“Regional theatres are where people cut their teeth, it’s where new writers are allowed to experiment and where up and coming directors get to see what works and what doesn’t. Sadly with what’s happening now, those training grounds are under threat.

“I’m sure our politicians have their hearts in the right place, but they all seem to be cut from the same stock. They are public school boys with an Oxbridge education and there’s now so few people in Government from working class backgrounds the whole thing has been skewed. One of the most forward thinking governments was Clement Attlee’s. He was an Oxford graduate, but he also had Ernest Bevin and Herbert Morrison who gave the cabinet some balance. There was a great tradition of MPs coming through the unions, but that passage into politics no longer exists.”

Hancock may occasionally be wistful for times past, but she’s also a realist. While repertory theatre, long since consigned to history, was where she learned the ropes, which took her to the West End and later to Broadway, unlike some of her peers she refuses to wax lyrical about some golden age of stage. She has some good memories of those early years, but she’s also honest about the reality of life for a young actress back in the 1950s and 60s when the company performed a different play each week.

“A lot of the work we did was lousy, really lousy and I learnt some very bad short cuts about how to get a quick laugh, which I have to confess I still use today. I was in weekly rep for eight or nine years, which was probably far too long and we shouldn’t be too nostalgic about it. The work being put on today is far superior. There are some who think regional theatre is a means to an end, a stepping stone to bigger things, but it’s not, it’s an end to itself. You get to perform in front of fabulous audiences who are open and honest and who don’t rely on the West End critics to tell them what they think.” Hancock isn’t a fan of critics. While she admits the legendary Kenneth Tynan was a man who more often than not had something worth saying, after a number of hurtful reviews early in her career – the Sunday Times critic Harold Hobson wrote that she was “neither pleasing to the eye nor endurable to the ear” – she decided ignorance was bliss. Even today with a Tony and an Olivier award in her trophy cabinet she refuses to read even the most gushing of billings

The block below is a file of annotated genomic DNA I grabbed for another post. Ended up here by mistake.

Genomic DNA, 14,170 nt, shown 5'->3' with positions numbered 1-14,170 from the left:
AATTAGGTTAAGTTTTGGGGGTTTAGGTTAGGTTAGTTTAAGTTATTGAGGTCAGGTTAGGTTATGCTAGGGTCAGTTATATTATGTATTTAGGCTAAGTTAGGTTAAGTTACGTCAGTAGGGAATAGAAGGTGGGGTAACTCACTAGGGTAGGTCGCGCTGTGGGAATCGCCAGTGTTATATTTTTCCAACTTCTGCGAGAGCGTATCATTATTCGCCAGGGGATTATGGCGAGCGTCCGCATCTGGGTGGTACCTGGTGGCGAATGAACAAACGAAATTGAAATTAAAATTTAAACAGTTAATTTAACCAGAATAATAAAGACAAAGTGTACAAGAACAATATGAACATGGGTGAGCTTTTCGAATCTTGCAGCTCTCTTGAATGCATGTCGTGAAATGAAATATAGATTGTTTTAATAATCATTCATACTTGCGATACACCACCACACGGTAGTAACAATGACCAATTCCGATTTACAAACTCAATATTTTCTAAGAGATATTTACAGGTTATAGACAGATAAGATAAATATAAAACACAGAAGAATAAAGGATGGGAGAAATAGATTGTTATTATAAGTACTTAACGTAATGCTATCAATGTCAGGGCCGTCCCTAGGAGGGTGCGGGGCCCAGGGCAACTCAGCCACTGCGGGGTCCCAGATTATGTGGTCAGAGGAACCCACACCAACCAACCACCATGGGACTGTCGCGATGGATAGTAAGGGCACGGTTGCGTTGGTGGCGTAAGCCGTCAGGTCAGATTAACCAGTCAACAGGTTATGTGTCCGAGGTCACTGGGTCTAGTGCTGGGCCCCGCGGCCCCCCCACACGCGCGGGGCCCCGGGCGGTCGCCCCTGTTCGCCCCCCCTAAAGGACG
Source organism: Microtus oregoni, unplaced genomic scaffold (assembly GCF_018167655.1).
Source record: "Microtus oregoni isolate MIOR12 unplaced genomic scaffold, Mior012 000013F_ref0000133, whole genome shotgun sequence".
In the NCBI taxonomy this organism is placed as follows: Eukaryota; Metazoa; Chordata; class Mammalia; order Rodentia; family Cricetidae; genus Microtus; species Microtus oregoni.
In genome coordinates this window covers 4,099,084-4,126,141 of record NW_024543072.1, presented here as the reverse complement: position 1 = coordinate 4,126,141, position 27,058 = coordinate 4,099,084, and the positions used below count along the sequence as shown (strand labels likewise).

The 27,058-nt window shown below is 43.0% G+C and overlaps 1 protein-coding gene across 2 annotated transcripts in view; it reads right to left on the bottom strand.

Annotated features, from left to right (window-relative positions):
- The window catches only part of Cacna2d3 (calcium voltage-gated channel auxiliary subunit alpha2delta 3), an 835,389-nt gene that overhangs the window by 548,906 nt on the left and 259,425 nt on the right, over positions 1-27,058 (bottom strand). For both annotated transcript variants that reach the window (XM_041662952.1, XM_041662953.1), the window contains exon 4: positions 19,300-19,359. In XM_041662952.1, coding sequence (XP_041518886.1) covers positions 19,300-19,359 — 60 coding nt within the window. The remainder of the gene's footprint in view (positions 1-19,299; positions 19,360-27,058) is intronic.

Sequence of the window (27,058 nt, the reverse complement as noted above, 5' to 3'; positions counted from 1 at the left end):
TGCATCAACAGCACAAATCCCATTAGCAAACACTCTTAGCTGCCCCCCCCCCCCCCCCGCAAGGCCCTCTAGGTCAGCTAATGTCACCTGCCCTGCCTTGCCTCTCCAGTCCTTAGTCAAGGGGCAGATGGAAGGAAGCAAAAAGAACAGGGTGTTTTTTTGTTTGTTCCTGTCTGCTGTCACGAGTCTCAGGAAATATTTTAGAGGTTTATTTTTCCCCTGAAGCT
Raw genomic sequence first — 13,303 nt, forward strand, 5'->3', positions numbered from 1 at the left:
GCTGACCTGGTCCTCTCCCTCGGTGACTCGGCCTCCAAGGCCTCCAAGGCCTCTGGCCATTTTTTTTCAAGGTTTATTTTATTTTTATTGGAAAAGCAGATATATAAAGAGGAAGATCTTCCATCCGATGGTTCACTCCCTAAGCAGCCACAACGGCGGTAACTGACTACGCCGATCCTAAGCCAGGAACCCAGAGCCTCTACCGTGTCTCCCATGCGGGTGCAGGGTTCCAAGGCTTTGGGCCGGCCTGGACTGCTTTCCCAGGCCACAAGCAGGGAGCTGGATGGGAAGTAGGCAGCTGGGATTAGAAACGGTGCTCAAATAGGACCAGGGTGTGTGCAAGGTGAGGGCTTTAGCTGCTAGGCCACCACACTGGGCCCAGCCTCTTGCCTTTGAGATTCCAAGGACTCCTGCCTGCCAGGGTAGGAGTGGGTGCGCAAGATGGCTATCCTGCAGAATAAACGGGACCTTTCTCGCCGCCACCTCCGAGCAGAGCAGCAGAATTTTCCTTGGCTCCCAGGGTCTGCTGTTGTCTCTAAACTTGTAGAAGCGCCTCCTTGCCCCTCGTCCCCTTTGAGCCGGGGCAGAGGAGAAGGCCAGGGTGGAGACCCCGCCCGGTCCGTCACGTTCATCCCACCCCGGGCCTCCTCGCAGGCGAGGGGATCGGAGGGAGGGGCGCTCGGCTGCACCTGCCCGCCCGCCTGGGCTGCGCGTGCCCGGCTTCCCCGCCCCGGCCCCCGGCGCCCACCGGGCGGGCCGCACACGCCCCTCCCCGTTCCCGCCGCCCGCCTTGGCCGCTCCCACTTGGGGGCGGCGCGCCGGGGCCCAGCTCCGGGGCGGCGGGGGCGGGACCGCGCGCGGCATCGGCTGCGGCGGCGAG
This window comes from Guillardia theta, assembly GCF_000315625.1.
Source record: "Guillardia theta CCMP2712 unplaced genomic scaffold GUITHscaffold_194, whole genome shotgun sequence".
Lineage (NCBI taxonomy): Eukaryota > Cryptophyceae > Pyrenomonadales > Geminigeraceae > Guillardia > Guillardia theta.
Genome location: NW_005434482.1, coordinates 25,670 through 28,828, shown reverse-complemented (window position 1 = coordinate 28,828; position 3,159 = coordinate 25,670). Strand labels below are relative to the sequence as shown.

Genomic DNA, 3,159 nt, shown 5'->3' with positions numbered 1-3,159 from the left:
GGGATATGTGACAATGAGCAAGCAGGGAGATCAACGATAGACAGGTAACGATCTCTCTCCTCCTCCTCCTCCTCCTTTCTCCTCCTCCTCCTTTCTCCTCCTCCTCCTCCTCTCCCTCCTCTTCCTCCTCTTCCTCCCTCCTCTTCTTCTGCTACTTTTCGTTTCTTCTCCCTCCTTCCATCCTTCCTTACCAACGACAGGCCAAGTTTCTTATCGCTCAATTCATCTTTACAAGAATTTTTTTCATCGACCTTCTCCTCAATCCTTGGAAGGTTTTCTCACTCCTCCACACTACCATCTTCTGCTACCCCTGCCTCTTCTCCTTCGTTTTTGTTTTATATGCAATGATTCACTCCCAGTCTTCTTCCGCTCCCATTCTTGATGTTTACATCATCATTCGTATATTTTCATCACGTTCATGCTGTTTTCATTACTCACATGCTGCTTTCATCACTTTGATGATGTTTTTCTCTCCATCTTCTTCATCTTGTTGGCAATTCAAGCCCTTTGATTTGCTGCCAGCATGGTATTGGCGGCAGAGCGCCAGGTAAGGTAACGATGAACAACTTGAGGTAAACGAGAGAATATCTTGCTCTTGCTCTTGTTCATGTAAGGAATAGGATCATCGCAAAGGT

“I fear it might make me too self-conscious and my performance won’t live up to the review, so it best that I don’t read them.” While Hancock has had to resort to hypnotherapy to ease the chronic stage fright which has been with her since she first started out, she has never been afraid of a challenge. While the early part of her career was mostly spent performing Shakespeare and Chekov at the RSC, she has also appeared in a Carry On film, The Catherine Tate Show and after being part of the judging panel on Over the Rainbow to find a new for Dorothy, she put her dancing shoes on under a habit to play Mother Superior in Sister Act the Musical. Clearly she’s a woman who takes the Quaker advice to ‘live adventurously’ seriously.

“I’ve always loved musicals, but Sister Act was also good money. People sometimes forget that I’m a working actress who needs to pay the bills. Going up on stage isn’t just a hobby, but I couldn’t do it if I didn’t love it. For Sister Act I had a get out clause after three months, but I ended up staying a year and a half.”

While rarely out of work, Hancock has deliberately kept herself busy since the death of her husband, the actor John Thaw, from cancer in 2002. With their Wiltshire home full of too many memories, she returned to London where she now lives in a flat overlooking the Thames. The central location might mean she doesn’t get to drive her guilty pleasure - a Jaguar XK sports car - as much as she’d like, but after losing the love of her life being able to look out on the familiar skyline does bring a certain contentment.